Though the website has already been launched, Petoo draws a lion's share of about 100 orders it receives daily from Foodpanda, JustEat, TinyOwl and Swiggy
Bengaluru: Barely a couple of months after Rocket Internet-backed Foodpanda announced the acquisition of rival JustEat’s India business, Ritesh Dwivedy, chief executive of JustEat India, is back in the fray with an online quick-service restaurant Petoo.
Dwivedy started the venture in March with funds pooled in from his personal resources and the two other co-founders, former head of operations at JustEat India Abhishek Mandal and digital marketer Kumar Setu.
Operational in six locations in Bengaluru, Dwivedy is looking to raise $5-10 million in the next two months to ramp up the business. To begin with, Petoo will expand to 11 more locations by June and cover the entire city by the end of the year before expanding to other places.
“A lot depends on the synergies between us and the investors," said Dwivedy. “Expansion to other cities will happen entirely based on scale. If team bandwidth is available, then it will be possible to replicate the same model elsewhere."
Though the website has already been launched, Petoo draws a lion’s share of about 100 orders it receives daily from restaurant aggregators such as Foodpanda, JustEat, TinyOwl and Swiggy. A mobile app will be launched in the two months, even as the team will be doubled from 35 members to 100. The company operates from one central kitchen in Bengaluru at present.
“We want to cover all the key localities in the city first before embarking on an expansive marketing drive. That is when the traffic on our site and app will increase," Dwivedy said.
To ensure high standards for food quality, Petoo will refrain from cluttering its menu with a large number of items, besides keeping a constant menu unlike its cross-town rival SpoonJoy.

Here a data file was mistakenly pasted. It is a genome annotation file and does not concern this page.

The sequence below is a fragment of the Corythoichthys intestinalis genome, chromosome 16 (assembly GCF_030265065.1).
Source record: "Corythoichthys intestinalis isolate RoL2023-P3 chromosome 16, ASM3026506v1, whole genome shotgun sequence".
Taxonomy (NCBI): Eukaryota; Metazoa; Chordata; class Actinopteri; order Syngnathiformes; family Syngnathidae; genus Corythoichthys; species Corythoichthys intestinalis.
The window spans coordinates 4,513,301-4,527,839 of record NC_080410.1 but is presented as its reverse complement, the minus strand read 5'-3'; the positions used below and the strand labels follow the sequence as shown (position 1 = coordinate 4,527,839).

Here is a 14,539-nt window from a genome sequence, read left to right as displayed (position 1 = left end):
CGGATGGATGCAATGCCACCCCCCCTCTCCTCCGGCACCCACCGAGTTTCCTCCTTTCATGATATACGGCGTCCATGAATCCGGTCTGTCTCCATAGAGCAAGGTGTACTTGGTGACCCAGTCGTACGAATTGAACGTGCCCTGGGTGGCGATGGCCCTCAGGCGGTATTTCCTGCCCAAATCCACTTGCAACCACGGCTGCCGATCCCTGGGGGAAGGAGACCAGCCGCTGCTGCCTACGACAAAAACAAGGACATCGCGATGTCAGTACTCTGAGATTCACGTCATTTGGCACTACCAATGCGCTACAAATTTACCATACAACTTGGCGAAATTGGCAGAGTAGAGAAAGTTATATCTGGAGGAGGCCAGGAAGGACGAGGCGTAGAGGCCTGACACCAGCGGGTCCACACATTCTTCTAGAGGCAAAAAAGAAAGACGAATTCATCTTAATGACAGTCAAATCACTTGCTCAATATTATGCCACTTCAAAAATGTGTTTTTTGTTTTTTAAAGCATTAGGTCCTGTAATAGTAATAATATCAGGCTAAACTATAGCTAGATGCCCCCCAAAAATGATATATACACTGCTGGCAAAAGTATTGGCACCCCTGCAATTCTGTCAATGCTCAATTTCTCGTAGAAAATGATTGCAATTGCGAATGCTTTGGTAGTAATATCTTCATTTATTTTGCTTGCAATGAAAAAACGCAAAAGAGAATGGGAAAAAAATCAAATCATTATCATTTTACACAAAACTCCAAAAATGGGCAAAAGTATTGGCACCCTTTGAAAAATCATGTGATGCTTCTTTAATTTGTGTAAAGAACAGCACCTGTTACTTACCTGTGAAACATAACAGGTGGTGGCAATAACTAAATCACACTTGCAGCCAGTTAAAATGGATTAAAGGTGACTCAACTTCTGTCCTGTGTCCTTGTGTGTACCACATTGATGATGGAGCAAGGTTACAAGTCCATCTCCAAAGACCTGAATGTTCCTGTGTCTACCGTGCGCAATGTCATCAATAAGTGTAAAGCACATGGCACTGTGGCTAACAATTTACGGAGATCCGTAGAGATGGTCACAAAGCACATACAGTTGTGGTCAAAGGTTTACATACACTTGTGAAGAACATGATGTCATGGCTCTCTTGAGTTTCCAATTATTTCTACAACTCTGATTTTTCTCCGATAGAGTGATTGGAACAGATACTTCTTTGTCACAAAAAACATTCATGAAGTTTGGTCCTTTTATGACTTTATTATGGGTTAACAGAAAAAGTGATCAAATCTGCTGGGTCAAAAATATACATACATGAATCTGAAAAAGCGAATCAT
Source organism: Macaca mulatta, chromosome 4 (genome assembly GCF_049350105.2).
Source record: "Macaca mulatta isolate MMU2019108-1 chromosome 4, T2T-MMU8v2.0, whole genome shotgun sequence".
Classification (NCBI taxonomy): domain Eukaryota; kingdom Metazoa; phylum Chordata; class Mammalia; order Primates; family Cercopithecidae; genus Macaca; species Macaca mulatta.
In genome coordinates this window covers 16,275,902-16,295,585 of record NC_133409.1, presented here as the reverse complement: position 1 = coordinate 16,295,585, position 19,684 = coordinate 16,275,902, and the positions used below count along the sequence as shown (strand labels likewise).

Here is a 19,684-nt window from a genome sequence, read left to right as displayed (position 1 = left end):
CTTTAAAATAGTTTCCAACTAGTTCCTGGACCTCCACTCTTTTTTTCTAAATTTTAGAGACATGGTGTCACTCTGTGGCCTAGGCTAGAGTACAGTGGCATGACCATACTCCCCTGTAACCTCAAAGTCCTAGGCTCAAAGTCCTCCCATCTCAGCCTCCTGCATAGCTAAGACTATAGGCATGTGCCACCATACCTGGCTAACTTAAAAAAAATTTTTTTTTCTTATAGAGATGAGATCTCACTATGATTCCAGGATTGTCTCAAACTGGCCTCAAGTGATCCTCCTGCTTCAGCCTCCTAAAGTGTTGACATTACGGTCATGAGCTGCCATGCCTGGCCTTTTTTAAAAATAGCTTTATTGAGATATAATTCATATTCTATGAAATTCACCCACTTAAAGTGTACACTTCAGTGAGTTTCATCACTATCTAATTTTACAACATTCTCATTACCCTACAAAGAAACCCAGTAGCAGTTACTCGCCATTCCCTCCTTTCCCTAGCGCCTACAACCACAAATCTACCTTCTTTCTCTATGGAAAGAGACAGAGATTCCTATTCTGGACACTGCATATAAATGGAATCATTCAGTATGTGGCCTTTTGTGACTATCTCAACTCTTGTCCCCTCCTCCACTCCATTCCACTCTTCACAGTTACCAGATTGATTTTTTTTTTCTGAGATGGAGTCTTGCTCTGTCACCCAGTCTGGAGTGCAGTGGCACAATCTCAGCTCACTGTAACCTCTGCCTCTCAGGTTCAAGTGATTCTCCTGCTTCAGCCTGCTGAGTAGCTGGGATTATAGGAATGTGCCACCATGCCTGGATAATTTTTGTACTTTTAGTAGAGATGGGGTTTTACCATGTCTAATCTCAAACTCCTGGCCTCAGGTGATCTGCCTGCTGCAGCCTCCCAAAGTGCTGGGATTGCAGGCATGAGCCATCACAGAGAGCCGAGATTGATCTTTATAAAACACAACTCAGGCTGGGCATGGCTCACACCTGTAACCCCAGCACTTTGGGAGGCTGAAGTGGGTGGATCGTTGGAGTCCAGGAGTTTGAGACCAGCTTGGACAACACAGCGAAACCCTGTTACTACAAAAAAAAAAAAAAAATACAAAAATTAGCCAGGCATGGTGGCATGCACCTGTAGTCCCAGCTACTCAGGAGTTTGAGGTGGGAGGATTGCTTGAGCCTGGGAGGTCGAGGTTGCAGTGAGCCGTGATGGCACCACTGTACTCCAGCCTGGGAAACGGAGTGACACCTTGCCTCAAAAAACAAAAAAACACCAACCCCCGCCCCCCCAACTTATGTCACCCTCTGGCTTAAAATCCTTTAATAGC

Domestic food technology start-ups have received tremendous investor interest in the last three years. According to information from Tracxn, a start-up tracker, about $195 million has been raised by the food technology start-ups since 2013, and the lion’s share, $168 million, being accounted for by online restaurant search provider Zomato alone. The company had recently entered the food delivery segment to keep pace with competition from Foodpanda and Sequoia Capital and Nexus Venture Partner-backed TinyOwl, which has so far raised $20 million.
Despite this, no clear winner has emerged and neither is there a proven business model. The unit economics, or the ability of the food tech companies to make money per order, is unclear.
While the biggest pie has been grabbed by listing and food delivery companies, online kitchens or Internet-first restaurants have also seen significant traction. Businesses such as HelloCurry, Frsh, SpoonJoy and Yumist have together raised $4 million in the last two years.
Internet-first restaurants operate at a better margin, about 30-40%, against food listing and delivery businesses, which typically charge a restaurant around 10-20% for every order, industry experts say.
“Internet-first restaurants are a newer way of entering the segment and the opportunity is huge as the bigger trend is, people are cooking less," said Abhishek Goyal, founder of Tracxn. “They are just like the offline food chains and their margins are even better as buying raw material in bulk and operating from a central kitchen drives more efficiency."